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 Now Cæsar had his whole army together and so had Pompey his. They encamped opposite each other on hills in numerous redoubts. There were frequent collisions around each of these redoubts while they were making lines of circumvallation and trying to cut off each other's supplies. In one of these fights in front of a redoubt Cæsar's men were worsted, and a centurion, of the name of Scæva, while performing many deeds of valor, was wounded in the eye with a dart. He advanced in front of his men beckoning with his hand as though he wished to say something. When silence was obtained he called out to one of Pompey's centurions, who was likewise distinguished for bravery, "Save one of your equals, save your friend, send somebody to lead me by the hand, for I am wounded." Two soldiers advanced to him thinking that he was a deserter. One of these he killed before the stratagem was discovered and he cut off the shoulder of the other. This he did because he despaired of saving himself and his redoubt. His men, moved by shame at this act of self-devotion, rushed forward and saved the redoubt. Minucius, the commander of the post, also suffered severely. It is said that he received 120 missiles on his shield, was wounded six times, and, like Scæva, lost an eye.1 Cæsar honored them both with many military gifts. A certain man of Dyrrachium having offered to betray the town to him, Cæsar went by agreement with a small force by night to the gates at the temple of Artemis.2 . . . The same winter Pompey's father-in-law (Scipio) advanced with another army from Syria. Cæsar's general, Gaius Calvisius, had an engagement with him in Macedonia, was beaten, and lost a whole legion except 800 men.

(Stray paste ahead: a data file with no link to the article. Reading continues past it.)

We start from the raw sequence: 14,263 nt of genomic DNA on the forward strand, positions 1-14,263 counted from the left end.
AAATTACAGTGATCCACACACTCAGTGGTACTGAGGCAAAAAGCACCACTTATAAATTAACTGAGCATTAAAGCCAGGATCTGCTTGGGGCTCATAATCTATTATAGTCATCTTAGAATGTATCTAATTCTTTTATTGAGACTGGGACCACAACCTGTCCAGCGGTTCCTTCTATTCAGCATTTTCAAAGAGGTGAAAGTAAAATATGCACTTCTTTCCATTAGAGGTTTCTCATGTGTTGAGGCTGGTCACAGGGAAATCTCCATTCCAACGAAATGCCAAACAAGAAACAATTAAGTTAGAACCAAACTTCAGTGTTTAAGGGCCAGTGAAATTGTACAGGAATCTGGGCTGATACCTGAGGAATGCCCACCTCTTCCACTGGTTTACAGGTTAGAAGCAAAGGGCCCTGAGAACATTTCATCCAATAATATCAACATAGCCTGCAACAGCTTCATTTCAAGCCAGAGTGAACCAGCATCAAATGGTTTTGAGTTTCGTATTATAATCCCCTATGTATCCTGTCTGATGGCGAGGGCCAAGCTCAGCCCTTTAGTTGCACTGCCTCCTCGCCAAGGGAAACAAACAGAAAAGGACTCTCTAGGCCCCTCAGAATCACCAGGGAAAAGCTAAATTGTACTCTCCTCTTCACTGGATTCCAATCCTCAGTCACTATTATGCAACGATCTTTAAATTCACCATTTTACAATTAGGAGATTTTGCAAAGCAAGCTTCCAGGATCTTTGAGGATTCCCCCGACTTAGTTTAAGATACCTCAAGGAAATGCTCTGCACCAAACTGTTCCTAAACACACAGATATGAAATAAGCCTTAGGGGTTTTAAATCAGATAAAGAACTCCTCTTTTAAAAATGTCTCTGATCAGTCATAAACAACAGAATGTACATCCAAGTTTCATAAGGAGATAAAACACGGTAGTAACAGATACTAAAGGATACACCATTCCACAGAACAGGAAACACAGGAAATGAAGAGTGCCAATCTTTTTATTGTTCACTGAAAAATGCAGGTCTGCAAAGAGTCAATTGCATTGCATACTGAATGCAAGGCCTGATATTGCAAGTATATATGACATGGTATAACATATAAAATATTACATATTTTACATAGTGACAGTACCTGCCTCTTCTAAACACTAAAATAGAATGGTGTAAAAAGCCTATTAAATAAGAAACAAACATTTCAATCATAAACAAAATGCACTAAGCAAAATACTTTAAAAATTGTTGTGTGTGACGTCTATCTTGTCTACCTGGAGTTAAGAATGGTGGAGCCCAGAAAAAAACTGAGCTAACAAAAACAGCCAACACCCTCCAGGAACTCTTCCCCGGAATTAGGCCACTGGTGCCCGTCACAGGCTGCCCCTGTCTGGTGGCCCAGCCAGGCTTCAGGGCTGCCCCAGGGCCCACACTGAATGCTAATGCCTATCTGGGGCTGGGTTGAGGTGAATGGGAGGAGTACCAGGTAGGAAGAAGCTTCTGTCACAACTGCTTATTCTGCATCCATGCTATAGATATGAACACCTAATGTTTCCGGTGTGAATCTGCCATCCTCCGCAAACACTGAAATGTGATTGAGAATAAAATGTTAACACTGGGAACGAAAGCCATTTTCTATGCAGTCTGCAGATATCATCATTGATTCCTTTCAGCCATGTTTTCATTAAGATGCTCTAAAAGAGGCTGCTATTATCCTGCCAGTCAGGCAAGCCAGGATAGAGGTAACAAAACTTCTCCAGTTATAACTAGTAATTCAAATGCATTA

1 Cæsar says that it was the shield of Scæva that was pierced in 120 places and that Cæsar rewarded him with a large sum of money and promoted him to be the first centurion instead of the eighth.
2 There is a lacuna in the text at this place but it is filled by Dio Cassius (xli. 50), who relates the same event thus: "Cæsar, having attempted to corrupt the defenders, advanced by night to Dyrrachium itself by a narrow passage between a marsh and the sea, expecting that it would be betrayed. There he was attacked by a large force in front and by another in the rear. The latter were conveyed in ships and fell upon him unexpectedly. He lost many of his men and narrowly escaped himself."
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